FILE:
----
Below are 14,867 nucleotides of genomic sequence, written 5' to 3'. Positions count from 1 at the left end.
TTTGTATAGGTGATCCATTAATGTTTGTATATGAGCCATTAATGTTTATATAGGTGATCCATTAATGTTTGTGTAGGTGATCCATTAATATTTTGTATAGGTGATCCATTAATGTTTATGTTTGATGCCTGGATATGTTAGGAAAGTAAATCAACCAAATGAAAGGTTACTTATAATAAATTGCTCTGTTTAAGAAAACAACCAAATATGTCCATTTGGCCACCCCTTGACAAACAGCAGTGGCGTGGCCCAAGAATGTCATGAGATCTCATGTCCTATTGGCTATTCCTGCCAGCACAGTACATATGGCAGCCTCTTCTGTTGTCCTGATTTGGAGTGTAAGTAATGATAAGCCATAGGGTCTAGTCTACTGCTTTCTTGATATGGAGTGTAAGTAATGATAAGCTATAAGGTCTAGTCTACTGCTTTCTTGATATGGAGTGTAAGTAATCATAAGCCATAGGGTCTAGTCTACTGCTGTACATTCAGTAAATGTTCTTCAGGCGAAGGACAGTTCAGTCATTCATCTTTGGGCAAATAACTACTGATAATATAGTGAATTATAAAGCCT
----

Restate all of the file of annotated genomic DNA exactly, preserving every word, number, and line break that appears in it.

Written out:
Below are 14,867 nucleotides of genomic sequence, written 5' to 3'. Positions count from 1 at the left end.
TTTGTATAGGTGATCCATTAATGTTTGTATATGAGCCATTAATGTTTATATAGGTGATCCATTAATGTTTGTGTAGGTGATCCATTAATATTTTGTATAGGTGATCCATTAATGTTTATGTTTGATGCCTGGATATGTTAGGAAAGTAAATCAACCAAATGAAAGGTTACTTATAATAAATTGCTCTGTTTAAGAAAACAACCAAATATGTCCATTTGGCCACCCCTTGACAAACAGCAGTGGCGTGGCCCAAGAATGTCATGAGATCTCATGTCCTATTGGCTATTCCTGCCAGCACAGTACATATGGCAGCCTCTTCTGTTGTCCTGATTTGGAGTGTAAGTAATGATAAGCCATAGGGTCTAGTCTACTGCTTTCTTGATATGGAGTGTAAGTAATGATAAGCTATAAGGTCTAGTCTACTGCTTTCTTGATATGGAGTGTAAGTAATCATAAGCCATAGGGTCTAGTCTACTGCTGTACATTCAGTAAATGTTCTTCAGGCGAAGGACAGTTCAGTCATTCATCTTTGGGCAAATAACTACTGATAATATAGTGAATTATAAAGCCT